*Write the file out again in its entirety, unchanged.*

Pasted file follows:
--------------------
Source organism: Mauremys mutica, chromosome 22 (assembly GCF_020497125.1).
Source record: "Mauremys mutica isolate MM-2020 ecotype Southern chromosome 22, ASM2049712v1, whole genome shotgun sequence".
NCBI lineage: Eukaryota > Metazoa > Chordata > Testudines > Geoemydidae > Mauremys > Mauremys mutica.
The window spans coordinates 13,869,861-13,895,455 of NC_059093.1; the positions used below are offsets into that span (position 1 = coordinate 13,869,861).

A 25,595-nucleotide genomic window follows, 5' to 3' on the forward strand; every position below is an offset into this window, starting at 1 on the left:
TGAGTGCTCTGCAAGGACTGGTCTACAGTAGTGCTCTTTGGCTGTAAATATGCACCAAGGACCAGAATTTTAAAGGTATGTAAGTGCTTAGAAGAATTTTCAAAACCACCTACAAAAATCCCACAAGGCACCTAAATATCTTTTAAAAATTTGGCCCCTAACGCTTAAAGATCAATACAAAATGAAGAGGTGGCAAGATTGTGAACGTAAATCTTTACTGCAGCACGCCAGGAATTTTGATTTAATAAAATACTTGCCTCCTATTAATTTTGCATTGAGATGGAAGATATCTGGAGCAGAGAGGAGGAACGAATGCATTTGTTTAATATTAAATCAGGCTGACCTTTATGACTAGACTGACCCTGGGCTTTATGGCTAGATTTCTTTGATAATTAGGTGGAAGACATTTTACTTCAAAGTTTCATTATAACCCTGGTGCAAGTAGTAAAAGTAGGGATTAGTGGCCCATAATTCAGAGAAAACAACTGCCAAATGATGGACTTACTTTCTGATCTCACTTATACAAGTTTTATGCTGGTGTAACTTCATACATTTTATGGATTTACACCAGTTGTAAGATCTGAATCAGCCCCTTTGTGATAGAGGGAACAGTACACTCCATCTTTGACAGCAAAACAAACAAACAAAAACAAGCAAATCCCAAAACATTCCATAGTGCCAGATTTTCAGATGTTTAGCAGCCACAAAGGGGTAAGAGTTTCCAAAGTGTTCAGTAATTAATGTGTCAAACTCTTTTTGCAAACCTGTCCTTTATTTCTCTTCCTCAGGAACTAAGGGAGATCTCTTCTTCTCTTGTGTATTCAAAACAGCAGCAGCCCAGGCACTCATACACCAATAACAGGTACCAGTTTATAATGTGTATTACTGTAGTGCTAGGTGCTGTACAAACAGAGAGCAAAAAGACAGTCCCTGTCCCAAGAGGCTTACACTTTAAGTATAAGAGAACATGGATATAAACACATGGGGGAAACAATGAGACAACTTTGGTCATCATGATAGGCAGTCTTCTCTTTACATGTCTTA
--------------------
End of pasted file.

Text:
Source organism: Mauremys mutica, chromosome 22 (assembly GCF_020497125.1).
Source record: "Mauremys mutica isolate MM-2020 ecotype Southern chromosome 22, ASM2049712v1, whole genome shotgun sequence".
NCBI lineage: Eukaryota > Metazoa > Chordata > Testudines > Geoemydidae > Mauremys > Mauremys mutica.
The window spans coordinates 13,869,861-13,895,455 of NC_059093.1; the positions used below are offsets into that span (position 1 = coordinate 13,869,861).

A 25,595-nucleotide genomic window follows, 5' to 3' on the forward strand; every position below is an offset into this window, starting at 1 on the left:
TGAGTGCTCTGCAAGGACTGGTCTACAGTAGTGCTCTTTGGCTGTAAATATGCACCAAGGACCAGAATTTTAAAGGTATGTAAGTGCTTAGAAGAATTTTCAAAACCACCTACAAAAATCCCACAAGGCACCTAAATATCTTTTAAAAATTTGGCCCCTAACGCTTAAAGATCAATACAAAATGAAGAGGTGGCAAGATTGTGAACGTAAATCTTTACTGCAGCACGCCAGGAATTTTGATTTAATAAAATACTTGCCTCCTATTAATTTTGCATTGAGATGGAAGATATCTGGAGCAGAGAGGAGGAACGAATGCATTTGTTTAATATTAAATCAGGCTGACCTTTATGACTAGACTGACCCTGGGCTTTATGGCTAGATTTCTTTGATAATTAGGTGGAAGACATTTTACTTCAAAGTTTCATTATAACCCTGGTGCAAGTAGTAAAAGTAGGGATTAGTGGCCCATAATTCAGAGAAAACAACTGCCAAATGATGGACTTACTTTCTGATCTCACTTATACAAGTTTTATGCTGGTGTAACTTCATACATTTTATGGATTTACACCAGTTGTAAGATCTGAATCAGCCCCTTTGTGATAGAGGGAACAGTACACTCCATCTTTGACAGCAAAACAAACAAACAAAAACAAGCAAATCCCAAAACATTCCATAGTGCCAGATTTTCAGATGTTTAGCAGCCACAAAGGGGTAAGAGTTTCCAAAGTGTTCAGTAATTAATGTGTCAAACTCTTTTTGCAAACCTGTCCTTTATTTCTCTTCCTCAGGAACTAAGGGAGATCTCTTCTTCTCTTGTGTATTCAAAACAGCAGCAGCCCAGGCACTCATACACCAATAACAGGTACCAGTTTATAATGTGTATTACTGTAGTGCTAGGTGCTGTACAAACAGAGAGCAAAAAGACAGTCCCTGTCCCAAGAGGCTTACACTTTAAGTATAAGAGAACATGGATATAAACACATGGGGGAAACAATGAGACAACTTTGGTCATCATGATAGGCAGTCTTCTCTTTACATGTCTTA